Of course, all the Taylor stories found in The Daily Beast may be true. They've certainly made the rounds online as if they're absolute, indisputable fact. But in the case of James Dean, has anyone else said anything about this matter before? If not, I'd have to wonder why Taylor would have been the only person in the last 55 years to have known about the sexual molestation issue.
Sessums says he has recordings of the Taylor interview, including the off-the-record “outtake” about Dean. Shouldn't those recordings be made public as well so the outtake can be verified as factual?
While doing research on Ramon Novarro for my book Beyond Paradise: The Life of Ramon Novarro, one thing that I learned rather quickly is that unless you have some kind of evidence or strong corroboration for a story, the story in question should never be bandied about as fact. I had to be extra careful, as Novarro himself had been a victim of absurd tall tales following his “scandalous” death in 1968.
Joan Crawford, Greta Garbo, George Cukor, Cary Grant, Rock Hudson and others have had books written about them featuring “conversations” and “interviews” that never actually took place. But since they were dead, there was nothing that could be done about it.
Recordings or no recordings, expect more Elizabeth Taylor “revelations” to be announced in the future.
Elizabeth Taylor Funeral Held; Christian Anti-Gay Picketers Absent
Elizabeth Taylor's funeral was held – without the presence of Westboro Baptist Church anti-gay picketers – at around 2 p.m. on Thursday at Glendale's Forest Lawn Memorial-Park. In accordance with her religion, Taylor, who had converted to Judaism in the late '50s, was buried within 24 hours of her death at Los Angeles' Cedars-Sinai Hospital.
According to the Los Angeles Times, Taylor's remains were placed near those of Michael Jackson.
Among the other show business celebrities whose remains were laid to rest at Glendale's Forest Lawn (not to be confused with the Hollywood Hills Forest Lawn) are Oscar winners Marie Dressler, William Cameron Menzies, Norma Shearer, William Wyler, Warner Baxter, Wallace Beery, Clark Gable, Humphrey Bogart, Frank Borzage, Walt Disney, Edith Head, James Stewart, and Spencer Tracy.
Other celebrities at Forest Lawn Glendale range from silent film director Rex Ingram to entertainer Sammy Davis Jr, from silent film siren Theda Bara to singer-actress Ethel Waters, from MGM star Jean Harlow to legendary MGM producer Irving G. Thalberg.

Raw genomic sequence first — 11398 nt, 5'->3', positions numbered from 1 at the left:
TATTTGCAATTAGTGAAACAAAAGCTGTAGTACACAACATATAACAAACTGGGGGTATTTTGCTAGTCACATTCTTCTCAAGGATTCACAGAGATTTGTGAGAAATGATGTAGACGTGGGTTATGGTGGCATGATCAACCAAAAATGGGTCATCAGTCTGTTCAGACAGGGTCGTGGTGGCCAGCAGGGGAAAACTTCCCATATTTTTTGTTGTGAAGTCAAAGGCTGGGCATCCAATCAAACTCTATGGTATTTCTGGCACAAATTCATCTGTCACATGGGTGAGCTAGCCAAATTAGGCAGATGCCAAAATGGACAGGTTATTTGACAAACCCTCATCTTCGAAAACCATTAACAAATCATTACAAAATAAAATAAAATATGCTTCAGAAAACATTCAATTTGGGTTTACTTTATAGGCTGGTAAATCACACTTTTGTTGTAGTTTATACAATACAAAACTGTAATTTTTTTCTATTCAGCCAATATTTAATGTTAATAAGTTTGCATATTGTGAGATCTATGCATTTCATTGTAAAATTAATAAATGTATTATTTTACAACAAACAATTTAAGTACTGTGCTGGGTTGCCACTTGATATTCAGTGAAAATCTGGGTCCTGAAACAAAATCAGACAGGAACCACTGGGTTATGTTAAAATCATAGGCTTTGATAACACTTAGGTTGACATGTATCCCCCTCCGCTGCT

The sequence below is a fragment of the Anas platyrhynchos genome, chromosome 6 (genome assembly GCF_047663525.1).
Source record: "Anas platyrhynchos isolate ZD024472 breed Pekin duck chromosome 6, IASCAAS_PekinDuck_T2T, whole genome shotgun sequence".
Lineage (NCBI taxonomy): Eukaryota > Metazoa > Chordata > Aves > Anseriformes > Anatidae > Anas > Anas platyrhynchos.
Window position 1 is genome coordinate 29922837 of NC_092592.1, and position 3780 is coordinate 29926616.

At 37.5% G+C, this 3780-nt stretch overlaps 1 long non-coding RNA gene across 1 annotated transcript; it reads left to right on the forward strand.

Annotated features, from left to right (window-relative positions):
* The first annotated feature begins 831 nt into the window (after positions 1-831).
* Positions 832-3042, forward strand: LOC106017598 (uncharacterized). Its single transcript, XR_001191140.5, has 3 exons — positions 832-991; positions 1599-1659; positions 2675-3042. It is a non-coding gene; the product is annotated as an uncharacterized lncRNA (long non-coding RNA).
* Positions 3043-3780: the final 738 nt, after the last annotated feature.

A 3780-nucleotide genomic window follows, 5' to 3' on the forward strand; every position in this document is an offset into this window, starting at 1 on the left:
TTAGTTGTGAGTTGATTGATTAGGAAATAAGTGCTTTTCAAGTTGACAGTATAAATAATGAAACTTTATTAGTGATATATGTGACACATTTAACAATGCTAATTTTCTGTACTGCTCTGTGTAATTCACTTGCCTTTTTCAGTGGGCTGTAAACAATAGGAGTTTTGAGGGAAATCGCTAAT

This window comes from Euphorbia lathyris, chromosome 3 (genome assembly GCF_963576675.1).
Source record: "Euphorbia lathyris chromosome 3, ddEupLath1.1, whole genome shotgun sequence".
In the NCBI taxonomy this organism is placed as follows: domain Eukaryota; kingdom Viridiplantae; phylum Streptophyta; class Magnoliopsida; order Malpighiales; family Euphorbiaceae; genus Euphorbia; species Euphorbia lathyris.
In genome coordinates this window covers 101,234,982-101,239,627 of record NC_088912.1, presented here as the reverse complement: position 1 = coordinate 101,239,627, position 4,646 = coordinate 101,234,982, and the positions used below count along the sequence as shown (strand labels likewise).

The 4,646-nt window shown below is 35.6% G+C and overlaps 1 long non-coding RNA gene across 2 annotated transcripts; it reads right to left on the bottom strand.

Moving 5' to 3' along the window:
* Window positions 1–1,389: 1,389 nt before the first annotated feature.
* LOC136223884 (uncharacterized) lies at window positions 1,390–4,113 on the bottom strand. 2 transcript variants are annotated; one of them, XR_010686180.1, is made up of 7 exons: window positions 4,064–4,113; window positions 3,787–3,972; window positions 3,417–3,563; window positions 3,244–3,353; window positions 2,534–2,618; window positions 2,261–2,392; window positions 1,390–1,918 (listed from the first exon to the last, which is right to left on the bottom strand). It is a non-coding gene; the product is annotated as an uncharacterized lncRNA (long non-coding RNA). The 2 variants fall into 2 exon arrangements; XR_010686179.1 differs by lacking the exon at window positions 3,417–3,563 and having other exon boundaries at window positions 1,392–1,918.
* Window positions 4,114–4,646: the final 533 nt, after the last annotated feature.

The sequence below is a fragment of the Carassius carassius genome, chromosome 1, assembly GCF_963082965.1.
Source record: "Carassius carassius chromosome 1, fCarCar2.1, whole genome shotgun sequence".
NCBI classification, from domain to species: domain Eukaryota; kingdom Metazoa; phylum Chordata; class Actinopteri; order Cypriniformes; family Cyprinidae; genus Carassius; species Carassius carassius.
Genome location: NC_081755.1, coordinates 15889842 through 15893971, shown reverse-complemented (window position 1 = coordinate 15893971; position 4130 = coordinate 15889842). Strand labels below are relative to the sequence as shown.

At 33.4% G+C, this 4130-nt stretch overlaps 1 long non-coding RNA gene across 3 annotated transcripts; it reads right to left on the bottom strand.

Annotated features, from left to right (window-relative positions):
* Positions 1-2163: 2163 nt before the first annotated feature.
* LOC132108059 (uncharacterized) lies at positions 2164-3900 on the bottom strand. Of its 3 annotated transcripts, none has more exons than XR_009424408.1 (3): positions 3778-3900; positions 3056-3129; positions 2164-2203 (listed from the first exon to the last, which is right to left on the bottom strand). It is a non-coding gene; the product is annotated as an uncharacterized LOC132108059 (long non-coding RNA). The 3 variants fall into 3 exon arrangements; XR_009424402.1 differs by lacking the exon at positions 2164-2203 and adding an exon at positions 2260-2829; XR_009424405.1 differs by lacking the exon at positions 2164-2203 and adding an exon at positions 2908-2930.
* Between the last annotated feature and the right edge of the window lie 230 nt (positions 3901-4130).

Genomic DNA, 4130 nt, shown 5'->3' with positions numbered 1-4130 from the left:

Elizabeth Taylor Funeral: Westboro Baptist Church 'Picket Threat'
I've always wondered if people would hate Kansas' Westboro Baptist Church members as much as they do if the Westborons only picketed the funerals of, say, gay men who died of AIDS. Anyhow, apparently Westboro's Christian haters want more visibility than what they get by picketing the funerals of little-known US military servicemen. They're now going after a mega-Hollywood star.
Margie Phelps, daughter of Westboro pastor Fred Phelps, tweeted Wednesday that their group may picket Elizabeth Taylor's funeral, in all probability because of her work against AIDS.
One of Phelps' tweets about Elizabeth Taylor's death was “RIP Elizabeth Taylor is in hell as sure as you're reading this & getting mad as a wet hen. She should've obeyed God. Too late!” She was also thrilled that various websites have been spreading the word that the Westboro Christian Church “will picket funeral of serial-adulterous fag hag RIP Elizabeth Taylor Yay!” Phelps added that Taylor has “joined Michael Jackson and Heath Ledger in hell.”
Elizabeth Taylor became an AIDS activist at a time when Ronald Reagan's White House pretended the – for many – “gay disease” didn't exist. That was in late 1984, or about ten months before the death of Taylor's friend Rock Hudson from complications of the disease in October 1985.
“Well, I kept seeing all these news reports on this new disease,” Taylor would remark about her decision to become involved in the fight against HIV/AIDS, “and kept asking myself why no one was doing anything. And then I realized I was just like them. I wasn't doing anything to help.” She helped to found the charitable AIDS research organization amfAr in 1985.
According to its website, in the last 25 years amfAr “has invested nearly $325 million in its mission and has awarded grants to more than 2,000 research teams worldwide.”
Photo: via amfAr